George Will

     WASHINGTON -- When John Kerry speaks tonight he may promise, again, to cut corporate taxes and increase the size of the military by 40,000 persons. Both ideas are sensible -- and tactical. They are supposed to blunt Republican charges that he stands on one side of a vast ideological chasm separating the parties. Democrats make similar, and similarly silly, charges about this election as the hinge on which American and world history will turn.

     What is strange about politics today is not just that it is so passionate -- particularly on the part of Democrats unhinged by their loathing of George W. Bush -- but that the passions seem displaced. They are not merely disproportionate to the parties' policy differences, they seem almost unrelated to those differences.

     Would Democrats loathe Bush much less if 9/11 and hence the Iraq War had never happened? The depth of their loathing of him after the Florida unpleasantness but before his inauguration suggests otherwise. And Republicans relishing -- the verb fits -- their fear of Kerry cannot have missed the fact that, like most political careerists whose compass is caution, he actually represents a remarkably unremarkable response to Bush's policies.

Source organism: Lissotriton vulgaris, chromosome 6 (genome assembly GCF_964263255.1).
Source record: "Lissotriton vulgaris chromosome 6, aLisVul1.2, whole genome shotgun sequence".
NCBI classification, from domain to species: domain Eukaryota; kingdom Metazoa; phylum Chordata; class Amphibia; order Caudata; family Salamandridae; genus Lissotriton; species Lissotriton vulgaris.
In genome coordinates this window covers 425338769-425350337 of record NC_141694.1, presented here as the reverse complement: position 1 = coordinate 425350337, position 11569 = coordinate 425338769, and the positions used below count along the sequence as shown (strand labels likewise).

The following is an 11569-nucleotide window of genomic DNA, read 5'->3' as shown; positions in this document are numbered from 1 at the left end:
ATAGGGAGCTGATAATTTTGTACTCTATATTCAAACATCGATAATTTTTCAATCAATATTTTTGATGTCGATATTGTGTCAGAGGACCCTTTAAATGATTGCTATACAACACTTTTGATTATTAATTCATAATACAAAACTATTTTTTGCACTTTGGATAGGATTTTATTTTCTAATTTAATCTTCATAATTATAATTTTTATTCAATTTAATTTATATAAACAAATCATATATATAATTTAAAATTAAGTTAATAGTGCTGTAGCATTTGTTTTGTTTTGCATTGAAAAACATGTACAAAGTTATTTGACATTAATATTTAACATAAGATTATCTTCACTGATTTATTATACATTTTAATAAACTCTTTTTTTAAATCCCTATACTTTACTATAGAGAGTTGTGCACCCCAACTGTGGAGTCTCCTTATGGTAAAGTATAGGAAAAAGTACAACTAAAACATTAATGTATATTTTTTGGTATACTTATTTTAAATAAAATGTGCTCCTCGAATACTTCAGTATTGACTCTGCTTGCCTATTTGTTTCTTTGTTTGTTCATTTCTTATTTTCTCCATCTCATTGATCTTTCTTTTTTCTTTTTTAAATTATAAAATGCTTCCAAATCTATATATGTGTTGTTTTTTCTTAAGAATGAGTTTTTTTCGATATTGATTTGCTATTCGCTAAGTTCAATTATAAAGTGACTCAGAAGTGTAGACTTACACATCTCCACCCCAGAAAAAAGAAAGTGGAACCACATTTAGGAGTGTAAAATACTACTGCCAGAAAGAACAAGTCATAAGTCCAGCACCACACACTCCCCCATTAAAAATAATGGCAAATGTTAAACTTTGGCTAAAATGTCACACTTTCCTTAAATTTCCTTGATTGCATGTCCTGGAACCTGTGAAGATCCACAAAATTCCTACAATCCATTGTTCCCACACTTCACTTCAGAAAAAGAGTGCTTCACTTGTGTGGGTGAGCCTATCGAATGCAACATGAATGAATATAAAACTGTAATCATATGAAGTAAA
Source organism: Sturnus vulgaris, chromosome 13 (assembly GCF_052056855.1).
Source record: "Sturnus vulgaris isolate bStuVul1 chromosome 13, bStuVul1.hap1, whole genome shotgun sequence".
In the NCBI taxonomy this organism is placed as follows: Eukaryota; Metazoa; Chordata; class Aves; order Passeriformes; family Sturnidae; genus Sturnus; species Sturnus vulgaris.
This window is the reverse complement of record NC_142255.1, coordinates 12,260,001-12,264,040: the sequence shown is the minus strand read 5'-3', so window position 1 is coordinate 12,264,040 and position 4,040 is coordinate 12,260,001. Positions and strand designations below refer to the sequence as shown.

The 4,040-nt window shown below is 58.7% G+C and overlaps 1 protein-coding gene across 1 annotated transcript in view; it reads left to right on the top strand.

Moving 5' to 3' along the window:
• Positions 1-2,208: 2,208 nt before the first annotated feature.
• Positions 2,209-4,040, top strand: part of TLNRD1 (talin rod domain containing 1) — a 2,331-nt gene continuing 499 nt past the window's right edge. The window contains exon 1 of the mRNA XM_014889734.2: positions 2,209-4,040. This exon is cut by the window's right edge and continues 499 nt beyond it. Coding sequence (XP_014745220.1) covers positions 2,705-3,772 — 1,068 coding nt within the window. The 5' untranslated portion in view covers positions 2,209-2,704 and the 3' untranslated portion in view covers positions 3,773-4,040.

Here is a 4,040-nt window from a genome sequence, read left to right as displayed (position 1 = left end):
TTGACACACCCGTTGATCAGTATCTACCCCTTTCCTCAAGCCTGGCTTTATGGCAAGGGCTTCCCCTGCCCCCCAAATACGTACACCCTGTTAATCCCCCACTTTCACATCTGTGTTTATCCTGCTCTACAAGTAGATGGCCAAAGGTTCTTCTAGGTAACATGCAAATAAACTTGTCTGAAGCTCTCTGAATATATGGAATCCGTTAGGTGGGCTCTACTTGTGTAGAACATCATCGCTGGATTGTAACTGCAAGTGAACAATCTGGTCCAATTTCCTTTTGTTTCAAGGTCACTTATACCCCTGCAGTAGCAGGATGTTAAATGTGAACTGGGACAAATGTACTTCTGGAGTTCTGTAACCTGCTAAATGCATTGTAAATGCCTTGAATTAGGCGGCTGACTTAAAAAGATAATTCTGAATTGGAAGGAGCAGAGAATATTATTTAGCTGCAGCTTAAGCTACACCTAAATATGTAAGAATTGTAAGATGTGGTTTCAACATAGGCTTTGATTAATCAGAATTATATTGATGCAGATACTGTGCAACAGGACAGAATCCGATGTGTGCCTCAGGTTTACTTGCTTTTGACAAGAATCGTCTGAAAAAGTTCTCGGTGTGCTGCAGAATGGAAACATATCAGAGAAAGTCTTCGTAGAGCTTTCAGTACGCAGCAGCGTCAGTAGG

Like Bush, Kerry says that success in Iraq is necessary, and he defines success as Bush does -- Iraq secure, prosperous and democratic. The drama of a Kerry presidency would not be in his attempts to enlist ``the world'' in helping to achieve that, but in his reaction to his failure to do so.

     Kerry says he would not rule out pre-emptive military action, but Bush probably exhausted his ability to take such action by doing so against a nation that lacked the attribute that could justify it -- possession of weapons of mass destruction by a regime likely to use them. Yes, the world is better off because Bush rid Iraq of the regime that filled the mass graves, but he does not argue that human rights horrors justify pre-emptive war.
   The first crisis of the next presidential term probably will be Iran's approaching possession of nuclear weapons. Bush's policy already is Kerryesque: ask ``the world'' to help. It is not working.

George Will

George F. Will is a 1976 Pulitzer Prize winner whose columns are syndicated in more than 400 magazines and newspapers worldwide.
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